The Bengal is a domestic cat breed developed to look like exotic jungle cats such as leopards, ocelots, margays and clouded leopards. Bengal cats were developed by the selective breeding of domestic cats crossed then backcrossed and backcrossed once more with hybrids from the Asian leopard cat (ALC), Prionailurus bengalensis bengalensis, and domestic cat, with the goal of creating a confident, healthy, and friendly cat with a highly contrasted and vividly marked coat. The name "Bengal cat" was derived from the taxonomic name of the Asian leopard cat (P. b. bengalensis). They have a "wild" appearance with large spots, rosettes, and a light/white belly, and a body structure reminiscent of the ALC. Bengal cats are generally a bright orange to light brown colour, although pale or off-white "snow" Bengals also exist, and are popular among owners. After three generations from the original crossing, the breed usually acquires a gentle domestic cat temperament; however, for the typical pet owner, a Bengal cat kept as a pet should be at least four generations (F4) removed from the leopard cat. The so-called foundation cats from the first three filial generations of breeding (F1–F3) are usually reserved for breeding purposes or the specialty pet home environment. Bengals are known for liking water, and require a large amount of attention to keep them happy. Bengals also enjoy playing, and have been recorded jumping over 4 feet from the ground.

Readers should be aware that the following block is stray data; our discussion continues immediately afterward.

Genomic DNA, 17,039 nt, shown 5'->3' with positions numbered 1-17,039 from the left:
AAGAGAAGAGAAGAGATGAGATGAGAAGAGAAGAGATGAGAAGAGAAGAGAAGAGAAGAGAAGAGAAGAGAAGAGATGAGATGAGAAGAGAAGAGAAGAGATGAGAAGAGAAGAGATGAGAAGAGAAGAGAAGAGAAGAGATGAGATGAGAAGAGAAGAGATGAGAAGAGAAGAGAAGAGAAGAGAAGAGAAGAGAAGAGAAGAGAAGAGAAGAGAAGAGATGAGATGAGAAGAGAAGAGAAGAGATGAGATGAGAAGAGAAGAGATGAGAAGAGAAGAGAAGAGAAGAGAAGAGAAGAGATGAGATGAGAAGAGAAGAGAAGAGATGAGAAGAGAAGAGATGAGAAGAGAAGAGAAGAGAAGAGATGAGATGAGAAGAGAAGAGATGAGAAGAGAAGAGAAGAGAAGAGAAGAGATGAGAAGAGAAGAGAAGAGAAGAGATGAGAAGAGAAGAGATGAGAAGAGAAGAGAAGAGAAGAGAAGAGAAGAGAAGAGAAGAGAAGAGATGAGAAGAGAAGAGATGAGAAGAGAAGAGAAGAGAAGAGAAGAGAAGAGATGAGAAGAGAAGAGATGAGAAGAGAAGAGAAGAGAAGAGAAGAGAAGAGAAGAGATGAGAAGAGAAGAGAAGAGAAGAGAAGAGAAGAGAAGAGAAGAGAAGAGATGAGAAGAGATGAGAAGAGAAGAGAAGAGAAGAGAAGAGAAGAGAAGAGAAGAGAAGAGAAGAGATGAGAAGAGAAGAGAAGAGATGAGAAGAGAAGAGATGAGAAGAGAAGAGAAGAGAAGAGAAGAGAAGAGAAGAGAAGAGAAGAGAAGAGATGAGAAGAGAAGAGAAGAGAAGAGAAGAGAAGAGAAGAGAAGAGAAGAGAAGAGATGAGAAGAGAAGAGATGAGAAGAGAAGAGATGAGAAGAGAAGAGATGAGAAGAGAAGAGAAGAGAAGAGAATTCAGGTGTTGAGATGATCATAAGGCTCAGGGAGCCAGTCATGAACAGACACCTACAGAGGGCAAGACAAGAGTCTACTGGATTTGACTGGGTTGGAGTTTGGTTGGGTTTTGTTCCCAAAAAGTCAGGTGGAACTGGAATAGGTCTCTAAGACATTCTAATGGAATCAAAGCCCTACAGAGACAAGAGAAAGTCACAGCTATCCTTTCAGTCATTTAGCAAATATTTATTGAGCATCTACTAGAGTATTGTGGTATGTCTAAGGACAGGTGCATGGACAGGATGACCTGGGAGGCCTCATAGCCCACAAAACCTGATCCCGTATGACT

Hugstory warmly thanks Cattery Khaleesy Bengal for the gift of photos Photographer: Mindy Morin